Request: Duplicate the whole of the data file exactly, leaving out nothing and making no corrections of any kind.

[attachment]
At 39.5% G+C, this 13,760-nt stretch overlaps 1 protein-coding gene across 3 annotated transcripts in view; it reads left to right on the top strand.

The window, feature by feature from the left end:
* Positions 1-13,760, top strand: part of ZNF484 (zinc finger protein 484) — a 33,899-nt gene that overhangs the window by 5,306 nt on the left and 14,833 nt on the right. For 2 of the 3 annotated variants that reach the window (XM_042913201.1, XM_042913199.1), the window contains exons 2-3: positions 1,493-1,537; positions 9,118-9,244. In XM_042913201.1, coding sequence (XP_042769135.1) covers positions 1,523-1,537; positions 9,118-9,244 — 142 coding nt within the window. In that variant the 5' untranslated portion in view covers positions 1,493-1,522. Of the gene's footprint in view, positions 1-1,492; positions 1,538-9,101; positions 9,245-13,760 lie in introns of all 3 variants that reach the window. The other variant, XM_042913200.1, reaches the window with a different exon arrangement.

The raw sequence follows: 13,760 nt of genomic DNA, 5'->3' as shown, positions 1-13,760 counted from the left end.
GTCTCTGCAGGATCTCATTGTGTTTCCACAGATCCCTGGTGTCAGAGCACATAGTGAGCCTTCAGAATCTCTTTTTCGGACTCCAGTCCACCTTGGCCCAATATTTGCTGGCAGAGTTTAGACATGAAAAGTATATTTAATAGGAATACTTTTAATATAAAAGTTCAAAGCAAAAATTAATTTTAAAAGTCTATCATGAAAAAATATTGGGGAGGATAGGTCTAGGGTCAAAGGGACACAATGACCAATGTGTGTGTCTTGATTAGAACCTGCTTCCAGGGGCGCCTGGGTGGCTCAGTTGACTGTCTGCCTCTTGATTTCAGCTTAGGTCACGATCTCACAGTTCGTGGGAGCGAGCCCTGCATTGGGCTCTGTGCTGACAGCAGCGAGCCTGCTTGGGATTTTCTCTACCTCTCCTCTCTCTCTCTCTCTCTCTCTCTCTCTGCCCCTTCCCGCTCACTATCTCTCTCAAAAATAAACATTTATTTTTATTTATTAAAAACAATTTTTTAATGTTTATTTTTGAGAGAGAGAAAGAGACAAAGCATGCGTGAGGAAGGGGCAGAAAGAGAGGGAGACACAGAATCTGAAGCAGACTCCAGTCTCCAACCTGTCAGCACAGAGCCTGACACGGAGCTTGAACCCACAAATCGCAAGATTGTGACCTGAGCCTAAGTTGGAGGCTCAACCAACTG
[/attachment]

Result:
At 39.5% G+C, this 13,760-nt stretch overlaps 1 protein-coding gene across 3 annotated transcripts in view; it reads left to right on the top strand.

The window, feature by feature from the left end:
* Positions 1-13,760, top strand: part of ZNF484 (zinc finger protein 484) — a 33,899-nt gene that overhangs the window by 5,306 nt on the left and 14,833 nt on the right. For 2 of the 3 annotated variants that reach the window (XM_042913201.1, XM_042913199.1), the window contains exons 2-3: positions 1,493-1,537; positions 9,118-9,244. In XM_042913201.1, coding sequence (XP_042769135.1) covers positions 1,523-1,537; positions 9,118-9,244 — 142 coding nt within the window. In that variant the 5' untranslated portion in view covers positions 1,493-1,522. Of the gene's footprint in view, positions 1-1,492; positions 1,538-9,101; positions 9,245-13,760 lie in introns of all 3 variants that reach the window. The other variant, XM_042913200.1, reaches the window with a different exon arrangement.

The raw sequence follows: 13,760 nt of genomic DNA, 5'->3' as shown, positions 1-13,760 counted from the left end.
GTCTCTGCAGGATCTCATTGTGTTTCCACAGATCCCTGGTGTCAGAGCACATAGTGAGCCTTCAGAATCTCTTTTTCGGACTCCAGTCCACCTTGGCCCAATATTTGCTGGCAGAGTTTAGACATGAAAAGTATATTTAATAGGAATACTTTTAATATAAAAGTTCAAAGCAAAAATTAATTTTAAAAGTCTATCATGAAAAAATATTGGGGAGGATAGGTCTAGGGTCAAAGGGACACAATGACCAATGTGTGTGTCTTGATTAGAACCTGCTTCCAGGGGCGCCTGGGTGGCTCAGTTGACTGTCTGCCTCTTGATTTCAGCTTAGGTCACGATCTCACAGTTCGTGGGAGCGAGCCCTGCATTGGGCTCTGTGCTGACAGCAGCGAGCCTGCTTGGGATTTTCTCTACCTCTCCTCTCTCTCTCTCTCTCTCTCTCTCTCTGCCCCTTCCCGCTCACTATCTCTCTCAAAAATAAACATTTATTTTTATTTATTAAAAACAATTTTTTAATGTTTATTTTTGAGAGAGAGAAAGAGACAAAGCATGCGTGAGGAAGGGGCAGAAAGAGAGGGAGACACAGAATCTGAAGCAGACTCCAGTCTCCAACCTGTCAGCACAGAGCCTGACACGGAGCTTGAACCCACAAATCGCAAGATTGTGACCTGAGCCTAAGTTGGAGGCTCAACCAACTG